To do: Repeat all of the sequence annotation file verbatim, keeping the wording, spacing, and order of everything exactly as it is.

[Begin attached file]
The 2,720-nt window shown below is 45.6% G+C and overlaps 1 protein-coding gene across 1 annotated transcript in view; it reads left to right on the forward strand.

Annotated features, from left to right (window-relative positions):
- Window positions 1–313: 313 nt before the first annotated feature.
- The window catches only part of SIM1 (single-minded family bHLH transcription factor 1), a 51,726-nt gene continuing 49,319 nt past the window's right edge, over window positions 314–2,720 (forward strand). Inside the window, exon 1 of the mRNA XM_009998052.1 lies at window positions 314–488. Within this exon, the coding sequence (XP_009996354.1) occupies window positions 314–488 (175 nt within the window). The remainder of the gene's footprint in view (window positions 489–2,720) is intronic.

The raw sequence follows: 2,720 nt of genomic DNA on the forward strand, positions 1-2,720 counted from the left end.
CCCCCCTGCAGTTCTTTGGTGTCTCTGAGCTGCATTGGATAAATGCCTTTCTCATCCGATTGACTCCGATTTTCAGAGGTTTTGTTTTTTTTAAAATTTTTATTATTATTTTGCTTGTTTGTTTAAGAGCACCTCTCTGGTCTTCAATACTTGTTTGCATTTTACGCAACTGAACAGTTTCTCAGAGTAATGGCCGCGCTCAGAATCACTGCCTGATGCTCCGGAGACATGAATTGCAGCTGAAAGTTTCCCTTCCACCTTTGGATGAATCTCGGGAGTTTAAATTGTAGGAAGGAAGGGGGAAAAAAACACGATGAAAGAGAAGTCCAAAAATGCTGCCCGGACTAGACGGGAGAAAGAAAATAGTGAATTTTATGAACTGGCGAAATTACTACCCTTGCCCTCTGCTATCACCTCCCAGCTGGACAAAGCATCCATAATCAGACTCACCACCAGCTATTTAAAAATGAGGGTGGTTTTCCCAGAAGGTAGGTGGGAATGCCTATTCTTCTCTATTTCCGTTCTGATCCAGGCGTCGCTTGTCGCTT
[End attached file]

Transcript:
The 2,720-nt window shown below is 45.6% G+C and overlaps 1 protein-coding gene across 1 annotated transcript in view; it reads left to right on the forward strand.

Annotated features, from left to right (window-relative positions):
- Window positions 1–313: 313 nt before the first annotated feature.
- The window catches only part of SIM1 (single-minded family bHLH transcription factor 1), a 51,726-nt gene continuing 49,319 nt past the window's right edge, over window positions 314–2,720 (forward strand). Inside the window, exon 1 of the mRNA XM_009998052.1 lies at window positions 314–488. Within this exon, the coding sequence (XP_009996354.1) occupies window positions 314–488 (175 nt within the window). The remainder of the gene's footprint in view (window positions 489–2,720) is intronic.

The raw sequence follows: 2,720 nt of genomic DNA on the forward strand, positions 1-2,720 counted from the left end.
CCCCCCTGCAGTTCTTTGGTGTCTCTGAGCTGCATTGGATAAATGCCTTTCTCATCCGATTGACTCCGATTTTCAGAGGTTTTGTTTTTTTTAAAATTTTTATTATTATTTTGCTTGTTTGTTTAAGAGCACCTCTCTGGTCTTCAATACTTGTTTGCATTTTACGCAACTGAACAGTTTCTCAGAGTAATGGCCGCGCTCAGAATCACTGCCTGATGCTCCGGAGACATGAATTGCAGCTGAAAGTTTCCCTTCCACCTTTGGATGAATCTCGGGAGTTTAAATTGTAGGAAGGAAGGGGGAAAAAAACACGATGAAAGAGAAGTCCAAAAATGCTGCCCGGACTAGACGGGAGAAAGAAAATAGTGAATTTTATGAACTGGCGAAATTACTACCCTTGCCCTCTGCTATCACCTCCCAGCTGGACAAAGCATCCATAATCAGACTCACCACCAGCTATTTAAAAATGAGGGTGGTTTTCCCAGAAGGTAGGTGGGAATGCCTATTCTTCTCTATTTCCGTTCTGATCCAGGCGTCGCTTGTCGCTT